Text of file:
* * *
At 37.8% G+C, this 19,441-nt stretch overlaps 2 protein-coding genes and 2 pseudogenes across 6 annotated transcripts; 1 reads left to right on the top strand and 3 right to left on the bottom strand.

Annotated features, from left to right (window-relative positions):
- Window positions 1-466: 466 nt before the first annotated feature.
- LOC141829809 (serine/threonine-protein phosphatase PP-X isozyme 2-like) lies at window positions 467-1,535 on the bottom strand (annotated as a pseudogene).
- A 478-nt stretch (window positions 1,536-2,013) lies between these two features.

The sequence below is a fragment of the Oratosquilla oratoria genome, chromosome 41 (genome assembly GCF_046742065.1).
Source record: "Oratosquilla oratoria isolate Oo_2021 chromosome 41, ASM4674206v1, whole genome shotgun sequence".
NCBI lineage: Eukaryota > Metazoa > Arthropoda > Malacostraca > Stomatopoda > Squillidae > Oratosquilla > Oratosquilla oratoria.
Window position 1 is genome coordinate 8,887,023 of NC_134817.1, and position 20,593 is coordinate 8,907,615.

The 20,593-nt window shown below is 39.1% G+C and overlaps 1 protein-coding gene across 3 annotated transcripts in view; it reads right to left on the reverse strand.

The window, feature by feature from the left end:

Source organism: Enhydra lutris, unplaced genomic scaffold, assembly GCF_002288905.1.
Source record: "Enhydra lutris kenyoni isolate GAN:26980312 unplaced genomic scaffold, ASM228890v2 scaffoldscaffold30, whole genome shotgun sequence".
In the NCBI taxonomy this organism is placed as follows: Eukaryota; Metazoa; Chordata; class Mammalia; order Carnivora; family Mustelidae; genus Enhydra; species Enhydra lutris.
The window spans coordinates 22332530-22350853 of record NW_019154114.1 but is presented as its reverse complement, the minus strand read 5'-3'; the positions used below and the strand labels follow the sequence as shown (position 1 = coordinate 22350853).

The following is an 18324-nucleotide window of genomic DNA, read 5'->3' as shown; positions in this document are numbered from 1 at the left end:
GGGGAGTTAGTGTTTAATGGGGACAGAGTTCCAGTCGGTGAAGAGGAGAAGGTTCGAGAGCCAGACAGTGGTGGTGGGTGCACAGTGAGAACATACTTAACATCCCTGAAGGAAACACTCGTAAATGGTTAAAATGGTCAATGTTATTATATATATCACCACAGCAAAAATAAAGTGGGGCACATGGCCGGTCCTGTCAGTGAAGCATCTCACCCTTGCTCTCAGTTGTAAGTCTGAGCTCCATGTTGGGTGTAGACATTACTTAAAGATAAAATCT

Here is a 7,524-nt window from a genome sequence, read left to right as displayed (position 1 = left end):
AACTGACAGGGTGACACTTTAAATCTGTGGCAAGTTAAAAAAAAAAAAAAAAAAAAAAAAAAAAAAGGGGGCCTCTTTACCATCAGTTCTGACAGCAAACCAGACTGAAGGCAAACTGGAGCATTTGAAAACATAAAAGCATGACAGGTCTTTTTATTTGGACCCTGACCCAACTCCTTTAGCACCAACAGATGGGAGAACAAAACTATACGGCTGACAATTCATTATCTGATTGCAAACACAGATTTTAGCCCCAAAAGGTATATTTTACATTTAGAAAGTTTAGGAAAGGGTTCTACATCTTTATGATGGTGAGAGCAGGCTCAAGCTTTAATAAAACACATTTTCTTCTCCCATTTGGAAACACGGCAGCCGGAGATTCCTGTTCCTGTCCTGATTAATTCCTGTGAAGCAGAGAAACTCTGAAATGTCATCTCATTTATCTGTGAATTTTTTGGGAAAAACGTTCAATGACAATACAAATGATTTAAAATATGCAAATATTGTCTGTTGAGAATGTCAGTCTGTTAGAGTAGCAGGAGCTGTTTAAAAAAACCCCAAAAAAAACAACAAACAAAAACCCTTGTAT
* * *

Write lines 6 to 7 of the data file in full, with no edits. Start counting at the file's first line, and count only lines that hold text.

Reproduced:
The sequence below is a fragment of the Oratosquilla oratoria genome, chromosome 41 (genome assembly GCF_046742065.1).
Source record: "Oratosquilla oratoria isolate Oo_2021 chromosome 41, ASM4674206v1, whole genome shotgun sequence".